Hard, Small, or Pellet Like Stool - What Can it Mean?

Constipation and pellet stool - causes include a lack of water and exercise.
For some types of pellet like stool or constipation, drinking fluids throughout the day and getting exercise may help. Tara Moore/Taxi/Getty Images

If you have small stool that comes out hard and in pellet-like pieces, you may be constipated. Some people assume that if they go to the bathroom regularly they're not constipated, but the term is also defined as having hard, dry, or small stool that is difficult to pass.

What Causes Small, Hard, or Pellet-Like Stool?

The most common culprit is a lack of dietary fiber or fluids. The average adult in the U.S. eats about 15 grams of fiber a day, far less than the recommended amounts for adults over 50 (25 grams per day for women and 38 grams per day for men).

Most of us don't drink enough fluids throughout the day, which can contribute to constipation. Ensure that you're getting enough fluids in your body to keep stool soft and easy to pass through the intestines.

A lack of physical activity can slow your metabolic processes, including digestion. Exercise helps to improve the movement of stool through the digestive tract.

Some medical causes of constipation include:

  • Hypothyroidism
  • Inflammatory bowel disease
  • Depression
  • Diabetes
  • Irritable bowel syndrome (IBS)
  • Multiple sclerosis
  • Parkinson's disease
  • Uterine fibroids
  • Cancer

The use of certain medications or supplements may lead to constipation in some people:

  • Narcotic pain medication
  • Antidepressants
  • Iron supplements
  • Laxative overuse
  • Antacids

You should always consult your health care provider if you consistently have dry, hard, or small stool, you have pencil-thin stools, constipation is a new problem, you're losing weight even though you're not dieting, or you have blood in your stool or painful bowel movements.



The treatment for pellet-like stool depends on the cause, the severity, and how long you’ve had constipation, but it may include drinking water and other fluids throughout the day, increasing your fiber intake, and engaging in physical activity every day.

Your health care provider may also recommend over-the-counter or prescription medicines or other treatment, depending on your age, medical history, and overall health.

If you're not sure how much fiber you're getting, try keeping a food diary for a week. If you're getting less than the recommended amount, upping your fiber intake may improve the frequency and consistency of your stool. Here are some fiber-rich foods to try:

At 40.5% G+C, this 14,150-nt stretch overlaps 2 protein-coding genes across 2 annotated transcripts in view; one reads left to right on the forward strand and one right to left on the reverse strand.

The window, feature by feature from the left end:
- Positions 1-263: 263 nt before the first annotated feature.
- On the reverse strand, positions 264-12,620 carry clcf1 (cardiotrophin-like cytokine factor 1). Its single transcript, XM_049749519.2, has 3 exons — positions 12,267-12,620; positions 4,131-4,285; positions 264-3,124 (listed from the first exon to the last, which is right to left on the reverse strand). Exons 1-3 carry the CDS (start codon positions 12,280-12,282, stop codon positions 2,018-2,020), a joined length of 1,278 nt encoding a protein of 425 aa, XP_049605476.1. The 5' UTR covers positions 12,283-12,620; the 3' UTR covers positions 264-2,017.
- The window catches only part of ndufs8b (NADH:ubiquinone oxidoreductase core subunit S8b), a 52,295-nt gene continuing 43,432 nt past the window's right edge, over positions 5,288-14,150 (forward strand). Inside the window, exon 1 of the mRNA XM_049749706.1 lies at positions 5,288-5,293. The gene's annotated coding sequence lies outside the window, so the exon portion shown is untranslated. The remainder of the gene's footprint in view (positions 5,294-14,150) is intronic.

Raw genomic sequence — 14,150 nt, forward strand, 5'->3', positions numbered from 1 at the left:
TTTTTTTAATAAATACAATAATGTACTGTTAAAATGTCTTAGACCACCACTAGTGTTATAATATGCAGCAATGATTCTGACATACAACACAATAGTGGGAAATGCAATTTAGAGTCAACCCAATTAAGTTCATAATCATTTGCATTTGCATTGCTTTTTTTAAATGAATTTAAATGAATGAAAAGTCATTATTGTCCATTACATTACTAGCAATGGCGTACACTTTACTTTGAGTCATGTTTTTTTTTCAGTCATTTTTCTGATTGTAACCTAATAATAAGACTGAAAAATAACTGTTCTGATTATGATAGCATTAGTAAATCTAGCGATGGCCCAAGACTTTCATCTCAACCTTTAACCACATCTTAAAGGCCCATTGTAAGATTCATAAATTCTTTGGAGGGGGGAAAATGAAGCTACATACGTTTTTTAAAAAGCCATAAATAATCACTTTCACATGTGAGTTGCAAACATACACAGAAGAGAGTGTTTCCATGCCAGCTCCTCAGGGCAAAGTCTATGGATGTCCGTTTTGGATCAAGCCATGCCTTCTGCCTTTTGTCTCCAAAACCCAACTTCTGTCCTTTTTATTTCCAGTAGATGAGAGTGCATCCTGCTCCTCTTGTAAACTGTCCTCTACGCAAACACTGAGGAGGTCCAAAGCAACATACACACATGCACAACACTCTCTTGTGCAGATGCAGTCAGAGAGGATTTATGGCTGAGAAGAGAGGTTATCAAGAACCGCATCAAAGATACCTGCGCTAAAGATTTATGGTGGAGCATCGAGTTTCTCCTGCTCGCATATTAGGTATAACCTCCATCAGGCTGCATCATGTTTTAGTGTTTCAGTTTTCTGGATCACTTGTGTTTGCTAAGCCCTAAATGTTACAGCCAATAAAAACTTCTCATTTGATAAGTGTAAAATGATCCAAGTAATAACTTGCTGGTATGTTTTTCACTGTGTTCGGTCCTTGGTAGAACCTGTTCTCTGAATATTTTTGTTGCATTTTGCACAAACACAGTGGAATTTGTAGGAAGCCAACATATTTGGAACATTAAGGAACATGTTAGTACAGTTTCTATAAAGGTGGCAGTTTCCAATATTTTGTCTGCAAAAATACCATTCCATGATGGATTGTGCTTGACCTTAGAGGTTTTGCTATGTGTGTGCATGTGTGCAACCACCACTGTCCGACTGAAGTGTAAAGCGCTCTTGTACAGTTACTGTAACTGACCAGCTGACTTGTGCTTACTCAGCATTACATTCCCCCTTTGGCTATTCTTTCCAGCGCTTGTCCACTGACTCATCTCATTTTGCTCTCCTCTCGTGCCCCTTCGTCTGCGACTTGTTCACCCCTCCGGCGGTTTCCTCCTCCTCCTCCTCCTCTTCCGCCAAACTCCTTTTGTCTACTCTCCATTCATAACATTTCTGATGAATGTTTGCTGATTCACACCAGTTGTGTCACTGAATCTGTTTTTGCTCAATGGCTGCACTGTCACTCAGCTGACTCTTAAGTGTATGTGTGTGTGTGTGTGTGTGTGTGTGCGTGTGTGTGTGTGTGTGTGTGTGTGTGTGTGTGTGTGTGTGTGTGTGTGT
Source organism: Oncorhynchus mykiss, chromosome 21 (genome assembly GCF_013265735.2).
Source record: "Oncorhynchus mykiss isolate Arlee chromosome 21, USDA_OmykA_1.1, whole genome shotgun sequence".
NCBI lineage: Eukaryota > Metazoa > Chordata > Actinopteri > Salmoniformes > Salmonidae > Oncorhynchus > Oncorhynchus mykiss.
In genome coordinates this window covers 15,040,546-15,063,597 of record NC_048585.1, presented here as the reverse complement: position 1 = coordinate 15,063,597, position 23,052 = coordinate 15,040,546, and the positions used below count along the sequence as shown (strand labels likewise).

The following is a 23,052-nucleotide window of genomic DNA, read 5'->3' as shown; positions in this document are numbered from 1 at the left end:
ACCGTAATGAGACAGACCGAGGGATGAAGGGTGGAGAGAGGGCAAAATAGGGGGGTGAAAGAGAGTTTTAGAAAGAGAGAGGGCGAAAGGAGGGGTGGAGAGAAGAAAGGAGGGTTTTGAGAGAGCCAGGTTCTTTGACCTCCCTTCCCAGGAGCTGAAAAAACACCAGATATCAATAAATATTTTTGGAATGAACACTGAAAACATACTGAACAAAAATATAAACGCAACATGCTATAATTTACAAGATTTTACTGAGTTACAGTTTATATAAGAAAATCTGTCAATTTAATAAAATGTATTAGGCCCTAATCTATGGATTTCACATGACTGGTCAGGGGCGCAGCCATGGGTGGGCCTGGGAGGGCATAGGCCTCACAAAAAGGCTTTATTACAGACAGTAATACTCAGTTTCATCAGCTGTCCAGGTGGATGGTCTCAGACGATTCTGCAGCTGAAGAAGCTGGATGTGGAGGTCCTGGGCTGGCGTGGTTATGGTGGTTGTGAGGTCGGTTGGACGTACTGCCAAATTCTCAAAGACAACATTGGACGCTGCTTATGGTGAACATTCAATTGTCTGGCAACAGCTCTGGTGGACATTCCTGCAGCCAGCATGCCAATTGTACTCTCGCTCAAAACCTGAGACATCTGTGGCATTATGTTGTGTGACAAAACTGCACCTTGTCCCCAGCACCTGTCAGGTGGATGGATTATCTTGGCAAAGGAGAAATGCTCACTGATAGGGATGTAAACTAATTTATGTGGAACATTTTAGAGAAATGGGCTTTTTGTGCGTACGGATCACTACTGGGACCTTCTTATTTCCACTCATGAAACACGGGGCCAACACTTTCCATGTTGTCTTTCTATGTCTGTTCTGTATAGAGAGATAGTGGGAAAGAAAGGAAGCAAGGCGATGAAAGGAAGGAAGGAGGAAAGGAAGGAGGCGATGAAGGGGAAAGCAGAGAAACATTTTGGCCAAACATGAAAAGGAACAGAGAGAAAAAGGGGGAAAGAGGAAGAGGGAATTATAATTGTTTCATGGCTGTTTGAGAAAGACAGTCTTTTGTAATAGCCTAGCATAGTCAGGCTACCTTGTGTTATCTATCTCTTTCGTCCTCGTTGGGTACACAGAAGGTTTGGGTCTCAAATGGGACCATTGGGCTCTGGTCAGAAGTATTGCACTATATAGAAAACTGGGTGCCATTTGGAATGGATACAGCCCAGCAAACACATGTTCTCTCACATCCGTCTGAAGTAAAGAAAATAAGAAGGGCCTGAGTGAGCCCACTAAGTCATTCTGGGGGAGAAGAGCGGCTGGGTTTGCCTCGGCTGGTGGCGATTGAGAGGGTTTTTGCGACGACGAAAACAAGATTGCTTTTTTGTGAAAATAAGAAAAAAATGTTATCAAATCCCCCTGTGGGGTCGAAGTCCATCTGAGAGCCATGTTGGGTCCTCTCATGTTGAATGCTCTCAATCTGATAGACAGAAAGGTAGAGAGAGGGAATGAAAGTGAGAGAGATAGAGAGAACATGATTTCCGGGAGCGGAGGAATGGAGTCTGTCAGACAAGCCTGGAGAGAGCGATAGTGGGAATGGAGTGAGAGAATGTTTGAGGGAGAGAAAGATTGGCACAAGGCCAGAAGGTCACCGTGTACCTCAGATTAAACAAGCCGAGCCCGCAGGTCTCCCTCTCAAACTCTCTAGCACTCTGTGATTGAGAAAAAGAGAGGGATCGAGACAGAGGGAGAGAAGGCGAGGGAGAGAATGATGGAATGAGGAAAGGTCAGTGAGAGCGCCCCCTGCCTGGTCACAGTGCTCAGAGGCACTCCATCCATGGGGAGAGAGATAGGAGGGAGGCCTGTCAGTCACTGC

• Lentils (15.6 grams per cup)
  • Raspberries (8 grams per cup, raw)
  • Avocados (6.7 grams per half)
  • Oatmeal (4 grams per cup, cooked)
  • Chia seeds (5.5 grams per tablespoon)
  • Ground flaxseeds (1.9 grams per tablespoon)
  • Almonds (3.3 grams in 24)
  • Green peas (7 grams per cup)

Increase your intake of fiber gradually to avoid bloating and gas.

Fiber and water work together to keep you regular. When it comes to hydrating, many health care professionals advise that healthy people use thirst be their guide, and to look for varied sources of water such as fruits, vegetables, herbal teas, juices, soups, and other beverages.

Talk with your health care provider to find out how much water is good for you. Some people may need to drink more and some people may need less than the recommended intake.

Stress can play a role in constipation. Stress reduction techniques such as yogabreathingmassage therapyshiatsu, and aromatherapy, may help.

Regular exercise may help some people with constipation.

As a general goal, strive for at least 30 minutes of physical activity most days.  

Related: Natural Remedies for Constipation

Herbal teas that may help ease indigestion by reducing bloating and gas include chamomile and lemon balm teas.

SEE ALSO: Loose Stool | Floating Stool | Dark or Bright Red Stool | Mucus in Stool | Green Stool | More Poop Colors Explained

Disclaimer: The information contained on this site is intended for educational purposes only and is not a substitute for advice, diagnosis or treatment by a licensed physician. It is not meant to cover all possible precautions, drug interactions, circumstances or adverse effects. You should seek prompt medical care for any health issues and consult your doctor before using any alternative medicine or making any change to your regimen.

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